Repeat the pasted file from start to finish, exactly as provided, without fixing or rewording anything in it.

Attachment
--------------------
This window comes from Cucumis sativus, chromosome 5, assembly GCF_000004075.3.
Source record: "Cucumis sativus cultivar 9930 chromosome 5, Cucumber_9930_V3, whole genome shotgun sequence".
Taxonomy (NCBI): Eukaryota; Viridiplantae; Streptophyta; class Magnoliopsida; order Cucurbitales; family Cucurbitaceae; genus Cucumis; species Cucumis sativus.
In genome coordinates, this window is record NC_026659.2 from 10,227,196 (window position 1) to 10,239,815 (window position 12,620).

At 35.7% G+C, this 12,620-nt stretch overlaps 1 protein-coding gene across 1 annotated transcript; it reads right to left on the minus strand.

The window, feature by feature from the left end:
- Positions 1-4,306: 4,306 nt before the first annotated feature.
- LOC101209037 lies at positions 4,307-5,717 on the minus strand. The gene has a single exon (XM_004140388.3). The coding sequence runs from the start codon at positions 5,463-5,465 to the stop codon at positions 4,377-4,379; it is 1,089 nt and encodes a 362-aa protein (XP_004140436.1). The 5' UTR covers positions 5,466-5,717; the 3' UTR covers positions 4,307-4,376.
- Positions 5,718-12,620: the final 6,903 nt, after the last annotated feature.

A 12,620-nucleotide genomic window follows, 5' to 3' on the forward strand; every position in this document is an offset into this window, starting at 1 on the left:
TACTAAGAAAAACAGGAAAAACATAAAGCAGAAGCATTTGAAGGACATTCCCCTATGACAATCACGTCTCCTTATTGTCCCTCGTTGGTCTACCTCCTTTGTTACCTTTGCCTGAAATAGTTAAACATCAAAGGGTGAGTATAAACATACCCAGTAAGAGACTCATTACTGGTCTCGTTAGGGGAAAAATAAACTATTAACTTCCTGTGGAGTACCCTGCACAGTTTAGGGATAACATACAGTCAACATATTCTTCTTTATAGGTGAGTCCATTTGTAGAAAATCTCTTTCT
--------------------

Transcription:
This window comes from Cucumis sativus, chromosome 5, assembly GCF_000004075.3.
Source record: "Cucumis sativus cultivar 9930 chromosome 5, Cucumber_9930_V3, whole genome shotgun sequence".
Taxonomy (NCBI): Eukaryota; Viridiplantae; Streptophyta; class Magnoliopsida; order Cucurbitales; family Cucurbitaceae; genus Cucumis; species Cucumis sativus.
In genome coordinates, this window is record NC_026659.2 from 10,227,196 (window position 1) to 10,239,815 (window position 12,620).

At 35.7% G+C, this 12,620-nt stretch overlaps 1 protein-coding gene across 1 annotated transcript; it reads right to left on the minus strand.

The window, feature by feature from the left end:
- Positions 1-4,306: 4,306 nt before the first annotated feature.
- LOC101209037 lies at positions 4,307-5,717 on the minus strand. The gene has a single exon (XM_004140388.3). The coding sequence runs from the start codon at positions 5,463-5,465 to the stop codon at positions 4,377-4,379; it is 1,089 nt and encodes a 362-aa protein (XP_004140436.1). The 5' UTR covers positions 5,466-5,717; the 3' UTR covers positions 4,307-4,376.
- Positions 5,718-12,620: the final 6,903 nt, after the last annotated feature.

A 12,620-nucleotide genomic window follows, 5' to 3' on the forward strand; every position in this document is an offset into this window, starting at 1 on the left:
TACTAAGAAAAACAGGAAAAACATAAAGCAGAAGCATTTGAAGGACATTCCCCTATGACAATCACGTCTCCTTATTGTCCCTCGTTGGTCTACCTCCTTTGTTACCTTTGCCTGAAATAGTTAAACATCAAAGGGTGAGTATAAACATACCCAGTAAGAGACTCATTACTGGTCTCGTTAGGGGAAAAATAAACTATTAACTTCCTGTGGAGTACCCTGCACAGTTTAGGGATAACATACAGTCAACATATTCTTCTTTATAGGTGAGTCCATTTGTAGAAAATCTCTTTCT